Dallas has seen a series of deadly attacks on African-American transgender women recently, and now the city’s police are reopening an investigation into the death of another Black trans woman in 2017.
The skeletal remains of Armani Dante Morgan, 27, were discovered in a field within the city in July of that year, The Daily Beast reports. Her family thought she may have died of a drug overdose, and the medical examiner could not determine the cause of her death. But now the police say the investigation of her death is open, as first reported by the Beast.
Police have not connected her death to the others they are investigating. Two Black trans women were killed within two weeks recently. The body of Chynal Lindsey, 26, was pulled from a lake June 1, displaying “obvious signs of homicidal violence,” Police Chief U. Reneé Hall said at a news conference last week. Muhlaysia Booker, 23, was shot to death May 18 on a Dallas street, a month after she had been beaten by a mob in the middle of an apartment complex. She was found less than a mile from the lake where Lindsey was found. Police are looking into similarities between the attacks on these women and on other trans women killed in 2018 and 2015.
But although Morgan’s death may not be related to the others, her family members want to make sure police pay equal attention to it. “I want the Dallas Police Department to actually start pursuing Armani’s death like they are the other cases,” Robin Johnson, her aunt, told the Beast. “I get it, [her] case is gonna be a tough case to solve because it was only skeletal remains that were found … but they have been trying to give up on this case since day one.”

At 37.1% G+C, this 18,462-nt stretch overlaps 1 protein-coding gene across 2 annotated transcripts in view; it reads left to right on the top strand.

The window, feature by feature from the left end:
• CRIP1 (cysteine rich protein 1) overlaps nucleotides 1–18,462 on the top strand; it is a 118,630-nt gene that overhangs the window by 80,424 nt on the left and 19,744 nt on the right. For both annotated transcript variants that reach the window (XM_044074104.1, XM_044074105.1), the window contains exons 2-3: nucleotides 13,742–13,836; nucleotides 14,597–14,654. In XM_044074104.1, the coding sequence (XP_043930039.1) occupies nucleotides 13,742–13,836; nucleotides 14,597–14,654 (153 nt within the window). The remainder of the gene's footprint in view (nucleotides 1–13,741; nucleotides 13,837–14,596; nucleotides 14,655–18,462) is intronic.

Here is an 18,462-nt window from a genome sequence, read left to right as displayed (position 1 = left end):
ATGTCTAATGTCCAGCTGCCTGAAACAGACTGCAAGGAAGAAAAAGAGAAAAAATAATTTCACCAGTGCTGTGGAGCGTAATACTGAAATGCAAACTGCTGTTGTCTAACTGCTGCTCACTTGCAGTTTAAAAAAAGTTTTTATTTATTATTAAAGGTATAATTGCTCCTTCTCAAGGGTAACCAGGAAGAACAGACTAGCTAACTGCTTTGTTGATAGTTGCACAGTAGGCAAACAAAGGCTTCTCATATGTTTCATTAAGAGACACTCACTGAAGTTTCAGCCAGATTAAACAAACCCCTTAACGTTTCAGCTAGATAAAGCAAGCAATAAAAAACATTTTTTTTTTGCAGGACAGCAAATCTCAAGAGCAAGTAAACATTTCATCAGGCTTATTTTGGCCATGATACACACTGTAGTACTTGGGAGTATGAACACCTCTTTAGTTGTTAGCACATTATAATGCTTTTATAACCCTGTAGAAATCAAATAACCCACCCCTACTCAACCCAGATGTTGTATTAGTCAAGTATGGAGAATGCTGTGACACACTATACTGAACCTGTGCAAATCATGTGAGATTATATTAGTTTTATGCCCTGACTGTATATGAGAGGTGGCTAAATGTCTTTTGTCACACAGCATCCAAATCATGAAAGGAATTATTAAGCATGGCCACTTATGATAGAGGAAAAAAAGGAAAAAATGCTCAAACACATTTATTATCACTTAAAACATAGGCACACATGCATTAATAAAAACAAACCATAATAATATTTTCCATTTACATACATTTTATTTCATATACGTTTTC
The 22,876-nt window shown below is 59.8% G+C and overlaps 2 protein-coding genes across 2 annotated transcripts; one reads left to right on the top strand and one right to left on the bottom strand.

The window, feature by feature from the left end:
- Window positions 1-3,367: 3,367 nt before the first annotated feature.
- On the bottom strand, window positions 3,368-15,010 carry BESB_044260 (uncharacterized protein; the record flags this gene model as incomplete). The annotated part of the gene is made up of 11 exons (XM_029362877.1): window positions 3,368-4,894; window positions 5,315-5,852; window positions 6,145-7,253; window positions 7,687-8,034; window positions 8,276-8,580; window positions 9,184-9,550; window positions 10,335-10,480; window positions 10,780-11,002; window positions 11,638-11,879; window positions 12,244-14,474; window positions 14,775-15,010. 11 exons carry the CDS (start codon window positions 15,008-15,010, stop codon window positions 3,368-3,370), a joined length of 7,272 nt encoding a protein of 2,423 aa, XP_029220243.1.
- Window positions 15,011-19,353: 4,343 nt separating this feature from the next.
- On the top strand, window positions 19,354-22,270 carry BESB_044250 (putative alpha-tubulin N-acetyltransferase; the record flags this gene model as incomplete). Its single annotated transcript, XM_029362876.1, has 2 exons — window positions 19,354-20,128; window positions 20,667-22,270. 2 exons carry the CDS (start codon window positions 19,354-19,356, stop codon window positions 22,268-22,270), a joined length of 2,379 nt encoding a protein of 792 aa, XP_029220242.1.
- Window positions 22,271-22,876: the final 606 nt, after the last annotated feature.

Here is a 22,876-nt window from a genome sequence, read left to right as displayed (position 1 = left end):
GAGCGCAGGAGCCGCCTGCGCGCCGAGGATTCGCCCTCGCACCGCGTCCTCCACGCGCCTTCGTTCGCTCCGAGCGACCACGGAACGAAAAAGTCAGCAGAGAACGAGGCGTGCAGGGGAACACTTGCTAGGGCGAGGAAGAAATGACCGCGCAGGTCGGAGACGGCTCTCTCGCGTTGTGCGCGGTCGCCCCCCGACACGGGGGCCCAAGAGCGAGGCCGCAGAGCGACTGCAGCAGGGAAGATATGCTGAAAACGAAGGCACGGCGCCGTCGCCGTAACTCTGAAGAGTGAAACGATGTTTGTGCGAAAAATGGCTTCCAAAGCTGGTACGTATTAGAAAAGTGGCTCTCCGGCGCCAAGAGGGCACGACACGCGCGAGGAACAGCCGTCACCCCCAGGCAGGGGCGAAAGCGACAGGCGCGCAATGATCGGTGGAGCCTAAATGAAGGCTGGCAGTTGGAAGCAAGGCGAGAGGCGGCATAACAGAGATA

Morgan’s relatives said there is reason to suspect homicide because of four attacks on her shortly before her death. She was beaten three times by a woman she knew fairly well, they said; the attacker accused Morgan of stealing money from her. The third attack was June 3, 2017, the last day anyone saw her alive. In addition to these assaults, there was a shot fired into her apartment May 31, 2017.
“We have not ruled out criminal conduct [in Morgan’s death]; however, there is insufficient information thus far to indicate that her death was the result of a criminal act,” a police spokesperson told the Beast.
In response to the recent attacks on trans women, activists in Dallas have held meetings and a march to bring attention to the problem and to connect women with resources and support. “Some [local trans women] are angry, some are still mourning, some don’t know how to feel,” trans advocate Krista De La Rosa told the Beast. “It feels as if our community is being attacked.”